Do Drug Makers Tell It Like It Is? Part 2

The GLP-1 drugs (the -tide drugs) are not the sort of medicine that a person takes until the cough goes away. All the known facts, so far, suggest that signing up for one of them is a lifelong commitment. As the healthcare reporter Josh Nathan-Kazis phrased it for Barron’s, “[B]ecause these medicines aren’t curative, patients will probably need to take them for a long time, expanding the drugs’ earnings potential.”

For The Wall Street Journal, columnist David Wainer wrote,

To find a true parallel to the bonanza now getting started, one probably has to look back to the cholesterol-drug revolution starting in the 1990s. Statins… created a new category of medicine and generated billions of dollars for their manufacturers because the market was huge… and millions of people have been on them for decades.

The only reason this is not a bigger problem is that, after a certain number of years, a drug’s developer loses the patent and competitors can then sell a generic equivalent. However, every new drug that is approved is entitled to the same protection of their ability to make back the research and development costs, and a whole lot more.

The vetting process has plenty of fancy wrinkles, including a prize unofficially called the golden ticket, which is explained at length by author Robert Cyran for Reuters, but the main point is: “Cutting just several months off the approval process could yield $30 billion in additional value.”

How does this happen? The granting of exceptions started off with good intentions:

Almost two decades ago, some Duke University economists noticed pharmaceutical companies avoided developing drugs to cure tropical diseases because the market is small, but the cost and uncertainty of producing them is high…. The program was implemented and expanded to cover rare pediatric diseases and biological warfare threats.

There is a lot more to it, of course, but according to one point of view, with all things considered, giving a break to the weight-loss drug makers is not the most effective incentive, and is not conducive to real progress. There is also the separate matter of granting exclusivity to patent holders for a number of years, which apparently is also negotiable.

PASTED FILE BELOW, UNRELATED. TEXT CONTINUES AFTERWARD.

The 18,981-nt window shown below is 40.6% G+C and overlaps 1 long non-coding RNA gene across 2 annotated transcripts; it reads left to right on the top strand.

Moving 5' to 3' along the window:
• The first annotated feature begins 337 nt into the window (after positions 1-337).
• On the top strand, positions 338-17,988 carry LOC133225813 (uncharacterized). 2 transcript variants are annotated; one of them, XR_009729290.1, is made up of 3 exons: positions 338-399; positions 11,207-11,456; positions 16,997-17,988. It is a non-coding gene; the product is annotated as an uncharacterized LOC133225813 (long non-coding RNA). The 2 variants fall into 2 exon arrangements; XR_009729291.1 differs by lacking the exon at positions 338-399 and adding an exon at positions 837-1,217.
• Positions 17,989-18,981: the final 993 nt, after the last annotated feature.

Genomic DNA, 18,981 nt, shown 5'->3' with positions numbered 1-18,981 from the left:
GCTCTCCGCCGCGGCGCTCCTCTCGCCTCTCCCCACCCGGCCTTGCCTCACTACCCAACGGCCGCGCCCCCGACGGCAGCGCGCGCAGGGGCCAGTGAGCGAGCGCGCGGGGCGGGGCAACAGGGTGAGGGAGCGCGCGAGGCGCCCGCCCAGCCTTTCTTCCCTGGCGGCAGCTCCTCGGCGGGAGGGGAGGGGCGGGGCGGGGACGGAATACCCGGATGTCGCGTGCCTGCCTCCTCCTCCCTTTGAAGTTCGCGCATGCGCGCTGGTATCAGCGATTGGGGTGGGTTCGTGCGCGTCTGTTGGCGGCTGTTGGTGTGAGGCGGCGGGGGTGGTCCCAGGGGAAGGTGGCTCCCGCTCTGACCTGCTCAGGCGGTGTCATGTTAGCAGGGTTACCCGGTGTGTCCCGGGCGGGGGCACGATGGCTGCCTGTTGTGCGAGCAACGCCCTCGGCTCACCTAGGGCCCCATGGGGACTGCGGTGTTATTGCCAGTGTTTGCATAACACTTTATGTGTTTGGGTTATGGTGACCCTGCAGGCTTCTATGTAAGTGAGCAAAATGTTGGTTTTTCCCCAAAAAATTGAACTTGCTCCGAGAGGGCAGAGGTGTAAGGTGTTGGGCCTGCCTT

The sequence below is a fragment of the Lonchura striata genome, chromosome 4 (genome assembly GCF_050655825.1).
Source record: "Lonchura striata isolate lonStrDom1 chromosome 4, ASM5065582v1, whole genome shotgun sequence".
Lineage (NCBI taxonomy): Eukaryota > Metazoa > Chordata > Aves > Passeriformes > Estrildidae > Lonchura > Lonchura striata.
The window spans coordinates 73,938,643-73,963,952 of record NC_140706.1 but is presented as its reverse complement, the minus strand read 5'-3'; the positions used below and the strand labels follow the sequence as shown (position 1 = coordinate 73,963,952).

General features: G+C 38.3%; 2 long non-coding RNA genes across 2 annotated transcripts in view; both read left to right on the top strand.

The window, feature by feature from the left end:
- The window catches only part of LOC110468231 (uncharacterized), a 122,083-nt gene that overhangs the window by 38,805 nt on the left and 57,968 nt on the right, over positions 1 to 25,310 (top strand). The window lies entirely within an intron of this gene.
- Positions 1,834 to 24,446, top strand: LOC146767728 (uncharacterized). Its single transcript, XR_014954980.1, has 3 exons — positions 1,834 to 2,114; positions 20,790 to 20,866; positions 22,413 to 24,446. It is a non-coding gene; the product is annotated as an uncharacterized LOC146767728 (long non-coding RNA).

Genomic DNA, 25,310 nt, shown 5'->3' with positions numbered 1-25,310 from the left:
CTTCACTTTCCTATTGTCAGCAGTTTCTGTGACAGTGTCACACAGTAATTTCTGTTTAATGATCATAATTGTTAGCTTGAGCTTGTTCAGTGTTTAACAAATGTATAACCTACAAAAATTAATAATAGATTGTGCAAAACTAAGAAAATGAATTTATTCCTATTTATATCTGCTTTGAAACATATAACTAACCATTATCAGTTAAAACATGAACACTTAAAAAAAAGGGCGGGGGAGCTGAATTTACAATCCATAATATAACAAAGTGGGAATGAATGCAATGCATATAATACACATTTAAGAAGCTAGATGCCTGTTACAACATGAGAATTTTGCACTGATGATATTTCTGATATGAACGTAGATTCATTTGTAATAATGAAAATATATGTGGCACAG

Mention of the approval process is a reminder of another example of how language can hide more than it reveals. One headline, for instance, read “Analysis of New Drug Approvals Suggests Reliance on Less Rigorous Standards.” Some people will interpret that as meaning, “Finally the government will loosen its grip on the reins of power, and make it easier for people to get the meds they need.” Others will read it as “The government just wants to help the corporations rush their products to market so they can make millions.”

Thrashing out the differences between various viewpoints is one reason why bureaucracy thrives. In any given situation, it can be our best friend or worst enemy.

Your responses and feedback are welcome!

Source: “Weight-Loss Drugs Will Be Blockbusters. Here’s the Stock to Buy,”, 05/04/23
Source: “Obesity Could Be Pharma’s Biggest Blockbuster Yet,”, 05/05/23
Source: “Eli Lilly’s golden ticket is a regrettable winner,”, 05/03/23
Image by Paul O’Rear/CC BY-SA 2.0

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OVERWEIGHT: What Kids Say explores the obesity problem from the often-overlooked perspective of children struggling with being overweight.

About Dr. Robert A. Pretlow

Dr. Robert A. Pretlow is a pediatrician and childhood obesity specialist. He has been researching and spreading awareness on the childhood obesity epidemic in the US for more than a decade.
You can contact Dr. Pretlow at:


Dr. Pretlow’s invited presentation at the American Society of Animal Science 2020 Conference
What’s Causing Obesity in Companion Animals and What Can We Do About It

Dr. Pretlow’s invited presentation at the World Obesity Federation 2019 Conference:
Food/Eating Addiction and the Displacement Mechanism

Dr. Pretlow’s Multi-Center Clinical Trial Kick-off Speech 2018:
Obesity: Tackling the Root Cause

Dr. Pretlow’s 2017 Workshop on
Treatment of Obesity Using the Addiction Model

Dr. Pretlow’s invited presentation for
TEC and UNC 2016

Dr. Pretlow’s invited presentation at the 2015 Obesity Summit in London, UK.

Dr. Pretlow’s invited keynote at the 2014 European Childhood Obesity Group Congress in Salzburg, Austria.

Dr. Pretlow’s presentation at the 2013 European Congress on Obesity in Liverpool, UK.

Dr. Pretlow’s presentation at the 2011 International Conference on Childhood Obesity in Lisbon, Portugal.

Dr. Pretlow’s presentation at the 2010 Uniting Against Childhood Obesity Conference in Houston, TX.

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